Spurred by the loss of 200,000 subscribers, as well as the possibility of two million more in the current quarter, Netflix (NASDAQ: NFLX) has seen its shares take a beating in 2022 — down nearly 70% as of this writing. The market’s reaction should come as no surprise, given that the company’s success depends on adding more customers over time. 

In order to find ways to keep growing, the management team, led by co-founder and co-CEO Reed Hastings, has announced it is exploring the introduction of a cheaper, ad-supported tier. What’s noteworthy is leadership’s sudden change of tone after they have long opposed the idea. 

Advertising would be a major strategic pivot for this top streaming stock. Let’s look at why it makes sense and why it doesn’t. 

Image source: Getty Images.

Why it makes sense: Ads would help with customer growth

The argument for Netflix to start offering an ad-based membership is straightforward. The business has hit a rough patch in terms of growth, so this move could boost the subscriber count, which now sits at 222 million. 

The U.S. and Canadian markets are increasingly looking saturated. Netflix lost 640,000 customers there in Q1, and there are now 75 million households with a Netflix account. For comparison’s sake, there are approximately 80 million cable TV households total in these two countries. If we include the more than 30 million households that share Netflix passwords in this region, it’s clear that the market there might have reached a plateau. 

An ad-based tier could help to convert some of these password sharers to paying customers. And in lower-income countries, like India, a cheaper option might allow Netflix to better compete with the dominance of Amazon Prime Video and Walt Disney‘s Hotstar services.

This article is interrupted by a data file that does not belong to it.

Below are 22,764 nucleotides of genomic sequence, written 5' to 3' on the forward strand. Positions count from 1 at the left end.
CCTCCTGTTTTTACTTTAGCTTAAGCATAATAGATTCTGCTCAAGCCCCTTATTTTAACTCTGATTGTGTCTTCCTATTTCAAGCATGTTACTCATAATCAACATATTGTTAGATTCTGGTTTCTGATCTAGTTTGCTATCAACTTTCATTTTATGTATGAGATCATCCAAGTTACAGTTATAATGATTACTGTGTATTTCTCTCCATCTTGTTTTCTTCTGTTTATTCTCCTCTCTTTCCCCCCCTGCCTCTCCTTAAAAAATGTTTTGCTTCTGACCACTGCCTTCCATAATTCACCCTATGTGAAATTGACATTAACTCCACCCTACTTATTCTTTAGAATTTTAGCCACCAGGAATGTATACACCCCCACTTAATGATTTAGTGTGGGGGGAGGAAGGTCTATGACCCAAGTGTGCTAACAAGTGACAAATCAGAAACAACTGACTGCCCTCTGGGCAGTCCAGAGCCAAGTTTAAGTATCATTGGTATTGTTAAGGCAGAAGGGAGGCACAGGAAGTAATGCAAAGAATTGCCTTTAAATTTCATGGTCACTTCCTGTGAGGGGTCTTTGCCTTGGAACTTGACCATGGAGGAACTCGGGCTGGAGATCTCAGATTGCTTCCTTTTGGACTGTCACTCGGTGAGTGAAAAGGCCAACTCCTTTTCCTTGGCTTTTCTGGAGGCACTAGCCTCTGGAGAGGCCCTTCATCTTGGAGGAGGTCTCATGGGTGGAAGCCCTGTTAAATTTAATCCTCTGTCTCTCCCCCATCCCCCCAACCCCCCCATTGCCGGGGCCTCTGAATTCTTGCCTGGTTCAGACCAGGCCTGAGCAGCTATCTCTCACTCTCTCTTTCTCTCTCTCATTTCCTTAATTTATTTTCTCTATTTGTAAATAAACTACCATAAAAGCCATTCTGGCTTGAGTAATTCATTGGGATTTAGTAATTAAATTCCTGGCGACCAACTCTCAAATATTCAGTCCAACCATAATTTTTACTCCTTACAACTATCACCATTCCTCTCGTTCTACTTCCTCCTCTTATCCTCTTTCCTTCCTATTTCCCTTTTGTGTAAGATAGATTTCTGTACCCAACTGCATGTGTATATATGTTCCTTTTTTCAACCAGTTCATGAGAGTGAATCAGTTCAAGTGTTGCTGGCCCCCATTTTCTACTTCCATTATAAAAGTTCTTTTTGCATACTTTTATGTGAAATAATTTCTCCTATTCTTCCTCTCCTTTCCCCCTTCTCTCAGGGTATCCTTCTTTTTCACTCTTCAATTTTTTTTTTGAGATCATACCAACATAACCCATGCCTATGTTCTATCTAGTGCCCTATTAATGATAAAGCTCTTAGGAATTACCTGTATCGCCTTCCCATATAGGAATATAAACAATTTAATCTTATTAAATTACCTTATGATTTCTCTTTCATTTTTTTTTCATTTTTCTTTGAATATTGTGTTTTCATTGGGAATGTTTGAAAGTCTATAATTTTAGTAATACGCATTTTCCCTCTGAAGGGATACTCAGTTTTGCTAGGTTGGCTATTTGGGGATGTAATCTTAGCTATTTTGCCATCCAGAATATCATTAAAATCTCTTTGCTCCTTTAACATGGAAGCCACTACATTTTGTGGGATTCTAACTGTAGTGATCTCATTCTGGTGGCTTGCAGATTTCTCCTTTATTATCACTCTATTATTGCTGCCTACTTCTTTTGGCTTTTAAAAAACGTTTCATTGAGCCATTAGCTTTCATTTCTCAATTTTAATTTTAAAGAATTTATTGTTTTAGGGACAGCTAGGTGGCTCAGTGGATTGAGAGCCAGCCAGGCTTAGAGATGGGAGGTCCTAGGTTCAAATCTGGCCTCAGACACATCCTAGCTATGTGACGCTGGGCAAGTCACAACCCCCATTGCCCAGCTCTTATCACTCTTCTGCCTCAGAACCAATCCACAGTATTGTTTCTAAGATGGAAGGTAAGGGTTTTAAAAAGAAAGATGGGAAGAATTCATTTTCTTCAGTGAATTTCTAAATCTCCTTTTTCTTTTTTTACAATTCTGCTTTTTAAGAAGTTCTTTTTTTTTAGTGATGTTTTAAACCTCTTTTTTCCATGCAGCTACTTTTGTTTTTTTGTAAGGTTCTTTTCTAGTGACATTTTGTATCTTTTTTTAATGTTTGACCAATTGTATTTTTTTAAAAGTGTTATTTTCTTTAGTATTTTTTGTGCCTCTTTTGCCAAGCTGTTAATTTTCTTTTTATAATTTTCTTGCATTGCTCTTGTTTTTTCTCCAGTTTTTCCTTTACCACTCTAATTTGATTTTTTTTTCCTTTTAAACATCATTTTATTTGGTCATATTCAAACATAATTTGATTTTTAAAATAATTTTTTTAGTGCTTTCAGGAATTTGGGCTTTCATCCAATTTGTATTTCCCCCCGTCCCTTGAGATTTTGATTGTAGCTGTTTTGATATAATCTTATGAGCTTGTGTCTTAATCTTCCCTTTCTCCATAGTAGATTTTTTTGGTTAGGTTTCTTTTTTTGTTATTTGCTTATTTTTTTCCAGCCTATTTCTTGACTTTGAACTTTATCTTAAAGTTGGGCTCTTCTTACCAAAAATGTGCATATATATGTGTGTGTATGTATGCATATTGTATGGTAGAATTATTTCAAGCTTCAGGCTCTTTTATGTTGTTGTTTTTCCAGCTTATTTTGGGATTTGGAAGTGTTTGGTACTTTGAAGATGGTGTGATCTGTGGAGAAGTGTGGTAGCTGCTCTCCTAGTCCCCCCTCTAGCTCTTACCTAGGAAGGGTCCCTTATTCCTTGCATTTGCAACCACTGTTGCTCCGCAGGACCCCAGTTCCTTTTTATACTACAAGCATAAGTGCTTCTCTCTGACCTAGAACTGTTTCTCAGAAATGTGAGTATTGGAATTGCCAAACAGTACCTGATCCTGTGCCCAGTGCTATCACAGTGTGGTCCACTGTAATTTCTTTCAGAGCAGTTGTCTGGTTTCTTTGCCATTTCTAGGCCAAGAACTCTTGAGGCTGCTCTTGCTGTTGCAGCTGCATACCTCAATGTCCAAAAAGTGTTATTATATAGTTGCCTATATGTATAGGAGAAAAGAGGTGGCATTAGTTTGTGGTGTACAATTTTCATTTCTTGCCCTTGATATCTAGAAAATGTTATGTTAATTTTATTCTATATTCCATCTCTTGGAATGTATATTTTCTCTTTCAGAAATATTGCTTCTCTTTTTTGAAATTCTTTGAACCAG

What’s really the most important consideration is that this strategy can help to drive revenue higher over time by bringing on new customers. And this will keep Netflix’s flywheel going of investing tens of billions of dollars each year into content. 

Netflix has been in the streaming game for over a decade, and it has the most subscribers of any other service out there. This first-mover advantage and scale means that the business has amassed a treasure trove of data that I’m sure advertisers would love to be able to utilize to target customers. 

The company has made strategic pivots before, moving from a DVD-by-mail service to streaming licensed content to producing original shows and movies. Advertising is the next logical step in Netflix’s evolution. 

Why it doesn’t: Ads are not a core competency

Offering a lower-cost ad-supported option to gain new subscribers makes for a strong argument. However, it completely clashes with Netflix’s historical focus of providing an exceptional viewing experience. Ads would obviously affect this for certain customers. Additionally, members in the higher-priced tiers would now essentially be paying for no ads as opposed to paying for quality content. It’s a subtle mental shift that could weaken Netflix’s brand. 

Again, the company’s core competency is in creating wonderful content. Advertising would distract from this. It would also mean that leadership now has another very large, important stakeholder. This could cause some internal strife with employees, as the company would now have two separate strategies: developing content and selling targeted ads. 

Instead of trying to build an ad platform in-house, Netflix could just start licensing its older series and movies to other services. This would not only help to drive higher incremental revenue, but it could serve as a customer acquisition tool for people who are still on the fence about signing up for a Netflix membership. It’s also something that the business could incorporate quickly. 

For what it’s worth, I think introducing a cheaper, ad-based tier is the correct move for management. Netflix shareholders might have to deal with some more pain in the near term, but this is the right course of action to propel the business toward its next stage of growth. Plus, it’s never been a good idea to bet against Hastings and his team. 

John Mackey, CEO of Whole Foods Market, an Amazon subsidiary, is a member of The Motley Fool’s board of directors. Neil Patel has positions in Amazon. The Motley Fool has positions in and recommends Amazon, Netflix, and Walt Disney. The Motley Fool recommends the following options: long January 2024 $145 calls on Walt Disney and short January 2024 $155 calls on Walt Disney. The Motley Fool has a disclosure policy.